that both develop and challenge the philoso-
pher Robert Audi’s work in intuitionism, or
the notion that human beings have an intui-
tive sense of right and wrong.
POSTHUMOUS HARM: WH Y THE DEAD
ARE STILL VULNERABLE, by Raymond An-
gelo Belliotti (Lexington Books; 186 pages;
$60). Explores questions of the nature and
victims of harm with such acts as maliciously
defaming the dead, mistreating corpses, and
breaking deathbed promises.
RELATIVE JUSTICE: CULTURAL DIVER-
SITY, FREE WILL, AND MORAL RESPON-
SIBILITY, by Tamler Sommers (Princeton
University Press; 230 pages; $39.50). Offers
an empirical and philosophical challenge
THE AGE OF AUSTERITY: HOW SCARCITY
WILL REMAKE AMERICAN POLITICS,
by Thomas Byrne Edsall (Doubleday; 256
pages; $24.95). Examines increased polariza-
tion in the wake of the 2008 economic crisis.
BECOMING A CANDIDATE: POLITICAL
AMBITION AND THE DECISION TO RUN
FOR OFFICE, by Jennifer L. Lawless (Cam-
bridge University Press; 279 pages; $90
hardcover, $27.99 paperback). Draws on sur-
vey and interview data in a study of nascent
political ambition and the initial decision to
run for office.
THE CRUCIBLE OF CONSEN T: AMERI-
CAN CHILD REARING AND THE FORGING
OF LIBERAL SOCIET Y, by James E. Block
(Harvard University Press; 447 pages; $45).
Focuses on middle-class Protestants in New
England in a study of the socialization of
youth for a commitment to “ordered free-
dom” in the early republic.
EUROPE’S ANGRY MUSLIMS: THE REVOLT
OF THE SECOND GENERATION, by Robert
S. Leiken (Oxford University Press; 354
pages; $27.95). Pays particular attention to
Muslim militants in Britain.
THE EVOLUTION OF JAPAN’S PARTY SYS-
TEM: POLITICS AND POLICY IN AN ERA OF
INSTITUTIONAL CHANGE, by Leonard J.
Schoppa (University of Toronto Press; 232
pages; US$60 hardcover, US$27.95 paper-
back). Describes how changes beginning in
the early 1990s set the stage for the 2009
victory of the Democratic Party over the
Liberal Democratic Party, which ended more
than 50 years of one-party rule.
THE EVOLVING CANADIAN CROWN, ed-
ited by Jennifer Smith and D. Michael Jack-
son (McGill-Queen’s University Press; 250
pages; US$29.95). Writings on the constitu-
tional monarchy in Canada, an institution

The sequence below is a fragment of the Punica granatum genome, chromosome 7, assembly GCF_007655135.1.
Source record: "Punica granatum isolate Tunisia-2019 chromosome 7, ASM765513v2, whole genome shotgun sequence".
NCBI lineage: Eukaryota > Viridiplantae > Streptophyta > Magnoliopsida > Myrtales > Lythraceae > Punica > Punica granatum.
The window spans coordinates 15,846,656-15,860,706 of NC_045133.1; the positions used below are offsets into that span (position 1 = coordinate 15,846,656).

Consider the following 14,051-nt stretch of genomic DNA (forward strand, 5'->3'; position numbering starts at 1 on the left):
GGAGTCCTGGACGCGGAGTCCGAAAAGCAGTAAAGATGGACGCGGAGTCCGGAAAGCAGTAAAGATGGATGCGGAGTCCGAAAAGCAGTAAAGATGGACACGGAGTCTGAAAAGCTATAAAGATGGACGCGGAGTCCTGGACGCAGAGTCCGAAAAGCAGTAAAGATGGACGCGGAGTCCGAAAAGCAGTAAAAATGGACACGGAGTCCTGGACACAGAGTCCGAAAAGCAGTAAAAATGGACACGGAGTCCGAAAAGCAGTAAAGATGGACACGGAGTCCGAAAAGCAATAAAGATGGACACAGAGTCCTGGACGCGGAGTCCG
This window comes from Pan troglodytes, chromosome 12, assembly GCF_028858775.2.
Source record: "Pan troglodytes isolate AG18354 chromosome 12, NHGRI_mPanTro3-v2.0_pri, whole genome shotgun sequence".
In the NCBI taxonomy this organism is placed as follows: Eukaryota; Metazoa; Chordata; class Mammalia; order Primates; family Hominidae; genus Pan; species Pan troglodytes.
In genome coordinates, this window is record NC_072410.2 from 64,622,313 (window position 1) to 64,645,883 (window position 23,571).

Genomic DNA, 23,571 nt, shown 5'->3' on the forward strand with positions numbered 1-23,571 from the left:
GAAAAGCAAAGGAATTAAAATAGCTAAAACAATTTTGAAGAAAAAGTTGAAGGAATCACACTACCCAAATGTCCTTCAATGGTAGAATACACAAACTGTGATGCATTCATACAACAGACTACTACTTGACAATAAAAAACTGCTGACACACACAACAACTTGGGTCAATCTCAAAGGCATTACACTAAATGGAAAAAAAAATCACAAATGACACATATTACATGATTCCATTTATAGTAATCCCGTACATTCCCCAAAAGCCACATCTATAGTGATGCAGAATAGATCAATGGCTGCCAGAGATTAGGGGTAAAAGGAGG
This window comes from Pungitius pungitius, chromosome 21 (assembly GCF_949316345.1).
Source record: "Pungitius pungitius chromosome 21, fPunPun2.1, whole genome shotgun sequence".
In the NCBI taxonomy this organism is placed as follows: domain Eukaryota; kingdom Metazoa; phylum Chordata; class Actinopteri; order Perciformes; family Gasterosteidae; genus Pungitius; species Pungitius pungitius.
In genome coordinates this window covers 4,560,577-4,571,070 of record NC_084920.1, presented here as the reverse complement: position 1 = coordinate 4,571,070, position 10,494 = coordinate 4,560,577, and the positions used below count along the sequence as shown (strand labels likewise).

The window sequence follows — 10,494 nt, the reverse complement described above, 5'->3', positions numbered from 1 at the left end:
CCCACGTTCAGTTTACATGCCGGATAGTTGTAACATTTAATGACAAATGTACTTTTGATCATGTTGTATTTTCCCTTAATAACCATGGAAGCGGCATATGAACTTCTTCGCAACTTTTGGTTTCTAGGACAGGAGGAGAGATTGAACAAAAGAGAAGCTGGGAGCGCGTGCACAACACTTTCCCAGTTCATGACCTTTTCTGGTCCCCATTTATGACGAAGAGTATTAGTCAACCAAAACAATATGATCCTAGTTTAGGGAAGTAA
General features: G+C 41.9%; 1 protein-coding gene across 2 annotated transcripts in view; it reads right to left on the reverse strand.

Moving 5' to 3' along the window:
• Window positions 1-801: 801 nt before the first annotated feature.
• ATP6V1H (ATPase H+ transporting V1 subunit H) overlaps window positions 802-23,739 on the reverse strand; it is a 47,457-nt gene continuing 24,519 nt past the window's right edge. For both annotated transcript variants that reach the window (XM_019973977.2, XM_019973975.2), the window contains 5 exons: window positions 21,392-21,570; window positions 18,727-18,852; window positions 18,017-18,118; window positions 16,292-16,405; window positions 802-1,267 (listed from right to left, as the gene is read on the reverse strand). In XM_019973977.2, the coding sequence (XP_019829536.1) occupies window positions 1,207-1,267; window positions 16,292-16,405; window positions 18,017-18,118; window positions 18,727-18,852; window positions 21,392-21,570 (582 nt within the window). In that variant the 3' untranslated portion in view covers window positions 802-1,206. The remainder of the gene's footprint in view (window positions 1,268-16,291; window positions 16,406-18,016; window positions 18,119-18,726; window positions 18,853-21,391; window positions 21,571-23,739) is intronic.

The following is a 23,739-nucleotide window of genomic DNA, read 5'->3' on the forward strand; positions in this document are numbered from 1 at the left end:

that enjoys a higher profile under Stephen
Harper’s Conservative government.
FRENCH PRESIDEN TIAL ELECTIONS, by
Michael S. Lewis-Beck, Richard Nadeau,
and Éric Bélanger (Palgrave Macmillan; 232
pages; $85). Analyzes four presidential con-
tests over the past two decades.
GROUND WARS: PERSONALIZED COMMU-
NICATION IN POLITICAL CAMPAIGNS, by
Rasmus Kleis Nielsen (Princeton University
Press; 239 pages; $80 hardcover, $24.95 pa-
perback). Examines the importance of phone
and door-to-door canvassing through an eth-
nographic study of two Democrats’ congres-
sional campaigns in 2008: Linda Stender in
New Jersey and Jim Himes in Connecticut.
IRAQ, ITS NEIGHBORS, AND THE UNITED
STATES, edited by Henri J. Barkey, Scott B.
Lasensky, and Phebe Marr (United States
THE DARKER SIDE OF WESTERN MODERNITY: GLOBAL FUTURES, DECOLONIAL
OPTIONS, by Walter D. Mignolo (Duke
University Press; 408 pages; $94.95 hardcover, $25.95 paperback). Identifies forces
challenging Western dominance in the 21st
RHE TORICAL DELIVERY AS TECHNOLOGICAL DISCOURSE: A CROSS-HISTORICAL
STUDY, by Ben McCorkle (Southern Illinois
University Press; 224 pages; $35). Examines the
relationship between rhetorical delivery and
shifting technologies since the ancient Greeks.
THE FREUD FILES: AN INQUIRY IN TO
THE HISTORY OF PSYCHOANALYSIS, by
Mikkel Borch-Jacobsen and Sonu Sham-
dasani (Cambridge University Press; 404
pages; $85 hardcover, $24.99 paperback). A
study of how psychoanalysis eclipsed rival
psychologies and psychotherapies in its early
IMPIOUS FIDELIT Y: ANNA FREUD, PSY-
CHOANALYSIS, POLITICS, by Suzanne
Stewart-Steinberg (Cornell University Press;